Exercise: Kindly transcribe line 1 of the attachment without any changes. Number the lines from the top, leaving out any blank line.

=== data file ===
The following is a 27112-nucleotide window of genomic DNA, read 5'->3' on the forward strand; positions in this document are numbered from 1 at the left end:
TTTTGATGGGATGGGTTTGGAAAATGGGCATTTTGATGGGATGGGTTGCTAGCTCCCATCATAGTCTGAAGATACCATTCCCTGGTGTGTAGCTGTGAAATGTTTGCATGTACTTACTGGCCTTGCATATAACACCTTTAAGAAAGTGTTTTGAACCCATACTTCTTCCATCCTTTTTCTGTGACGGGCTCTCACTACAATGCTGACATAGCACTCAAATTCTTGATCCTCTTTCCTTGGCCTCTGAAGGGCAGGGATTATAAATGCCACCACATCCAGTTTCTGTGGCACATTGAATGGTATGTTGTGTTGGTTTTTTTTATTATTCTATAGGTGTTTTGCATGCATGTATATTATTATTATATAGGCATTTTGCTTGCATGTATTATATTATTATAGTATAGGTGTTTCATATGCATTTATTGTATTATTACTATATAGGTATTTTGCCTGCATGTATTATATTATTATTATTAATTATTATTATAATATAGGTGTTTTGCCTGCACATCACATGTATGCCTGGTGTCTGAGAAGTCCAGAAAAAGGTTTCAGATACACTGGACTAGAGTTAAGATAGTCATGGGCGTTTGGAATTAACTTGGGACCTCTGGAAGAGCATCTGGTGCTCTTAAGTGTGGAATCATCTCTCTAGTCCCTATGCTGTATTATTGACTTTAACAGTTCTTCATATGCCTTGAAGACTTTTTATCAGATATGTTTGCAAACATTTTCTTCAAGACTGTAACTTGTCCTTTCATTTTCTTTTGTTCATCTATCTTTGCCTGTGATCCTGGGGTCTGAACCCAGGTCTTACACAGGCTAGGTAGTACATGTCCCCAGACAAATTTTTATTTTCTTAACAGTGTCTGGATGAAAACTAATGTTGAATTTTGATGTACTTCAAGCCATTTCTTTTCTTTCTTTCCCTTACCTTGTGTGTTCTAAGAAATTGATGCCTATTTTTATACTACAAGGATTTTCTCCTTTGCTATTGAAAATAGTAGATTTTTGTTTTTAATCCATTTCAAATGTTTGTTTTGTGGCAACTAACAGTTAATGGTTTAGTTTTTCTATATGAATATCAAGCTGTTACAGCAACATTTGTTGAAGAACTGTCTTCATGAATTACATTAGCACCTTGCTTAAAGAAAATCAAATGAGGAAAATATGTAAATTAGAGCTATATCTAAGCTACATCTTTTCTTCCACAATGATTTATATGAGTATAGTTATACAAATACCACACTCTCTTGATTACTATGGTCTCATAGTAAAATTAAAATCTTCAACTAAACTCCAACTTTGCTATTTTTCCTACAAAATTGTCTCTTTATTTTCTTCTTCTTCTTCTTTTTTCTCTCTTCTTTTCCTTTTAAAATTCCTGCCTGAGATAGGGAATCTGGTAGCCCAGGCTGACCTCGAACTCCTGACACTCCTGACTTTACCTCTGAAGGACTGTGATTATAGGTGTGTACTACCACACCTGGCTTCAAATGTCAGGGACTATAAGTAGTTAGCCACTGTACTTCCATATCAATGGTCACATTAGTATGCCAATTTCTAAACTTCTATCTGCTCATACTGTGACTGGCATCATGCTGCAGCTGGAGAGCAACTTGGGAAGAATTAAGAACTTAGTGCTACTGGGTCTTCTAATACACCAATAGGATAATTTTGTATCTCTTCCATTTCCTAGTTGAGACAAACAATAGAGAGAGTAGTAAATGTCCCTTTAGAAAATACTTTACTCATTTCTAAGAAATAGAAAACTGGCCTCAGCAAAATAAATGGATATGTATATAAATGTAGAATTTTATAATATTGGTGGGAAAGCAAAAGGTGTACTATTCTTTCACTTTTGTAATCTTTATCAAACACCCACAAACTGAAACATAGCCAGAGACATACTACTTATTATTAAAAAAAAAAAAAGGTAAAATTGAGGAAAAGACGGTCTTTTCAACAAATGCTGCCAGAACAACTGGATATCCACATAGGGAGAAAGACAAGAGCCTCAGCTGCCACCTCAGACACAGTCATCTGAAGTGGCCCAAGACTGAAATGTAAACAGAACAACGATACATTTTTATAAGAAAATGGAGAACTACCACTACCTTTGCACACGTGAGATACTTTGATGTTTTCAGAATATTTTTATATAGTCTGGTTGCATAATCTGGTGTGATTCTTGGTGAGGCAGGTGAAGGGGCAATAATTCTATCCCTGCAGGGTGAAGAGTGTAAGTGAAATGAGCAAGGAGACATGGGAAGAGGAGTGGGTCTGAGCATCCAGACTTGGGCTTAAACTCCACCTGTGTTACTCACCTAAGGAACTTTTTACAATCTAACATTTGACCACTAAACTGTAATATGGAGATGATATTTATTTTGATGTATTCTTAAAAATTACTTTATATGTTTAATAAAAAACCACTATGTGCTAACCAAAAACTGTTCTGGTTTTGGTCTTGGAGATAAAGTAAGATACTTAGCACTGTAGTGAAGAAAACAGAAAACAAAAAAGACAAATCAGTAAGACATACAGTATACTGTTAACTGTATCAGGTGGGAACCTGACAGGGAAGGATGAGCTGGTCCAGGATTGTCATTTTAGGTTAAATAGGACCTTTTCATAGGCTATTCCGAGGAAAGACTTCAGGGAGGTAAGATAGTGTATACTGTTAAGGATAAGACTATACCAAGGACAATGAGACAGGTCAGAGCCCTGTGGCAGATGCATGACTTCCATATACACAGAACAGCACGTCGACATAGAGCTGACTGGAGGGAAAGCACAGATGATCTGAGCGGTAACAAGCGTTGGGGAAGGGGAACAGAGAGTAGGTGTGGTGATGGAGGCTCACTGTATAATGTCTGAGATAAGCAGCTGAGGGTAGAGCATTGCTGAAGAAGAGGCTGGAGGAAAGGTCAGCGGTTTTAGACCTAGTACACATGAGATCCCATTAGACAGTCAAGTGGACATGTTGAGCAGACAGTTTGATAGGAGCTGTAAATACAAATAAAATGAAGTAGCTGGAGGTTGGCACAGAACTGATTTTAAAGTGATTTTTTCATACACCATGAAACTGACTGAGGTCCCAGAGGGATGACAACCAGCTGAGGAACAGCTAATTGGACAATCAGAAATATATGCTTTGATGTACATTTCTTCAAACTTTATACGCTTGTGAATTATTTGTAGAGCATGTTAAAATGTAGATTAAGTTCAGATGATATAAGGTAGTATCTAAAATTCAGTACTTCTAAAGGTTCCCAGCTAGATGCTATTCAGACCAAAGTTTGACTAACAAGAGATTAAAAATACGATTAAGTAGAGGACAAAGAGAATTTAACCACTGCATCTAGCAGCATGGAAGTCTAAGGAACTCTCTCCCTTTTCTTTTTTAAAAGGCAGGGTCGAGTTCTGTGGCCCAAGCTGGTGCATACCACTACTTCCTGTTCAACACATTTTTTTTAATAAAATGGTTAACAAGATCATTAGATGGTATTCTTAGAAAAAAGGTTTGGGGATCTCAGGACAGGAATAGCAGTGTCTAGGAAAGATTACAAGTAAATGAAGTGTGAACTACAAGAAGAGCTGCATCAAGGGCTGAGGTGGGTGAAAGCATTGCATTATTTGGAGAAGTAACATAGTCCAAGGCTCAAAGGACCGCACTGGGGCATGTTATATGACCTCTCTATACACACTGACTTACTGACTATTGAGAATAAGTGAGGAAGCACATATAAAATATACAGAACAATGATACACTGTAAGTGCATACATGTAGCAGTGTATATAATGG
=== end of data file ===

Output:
The following is a 27112-nucleotide window of genomic DNA, read 5'->3' on the forward strand; positions in this document are numbered from 1 at the left end: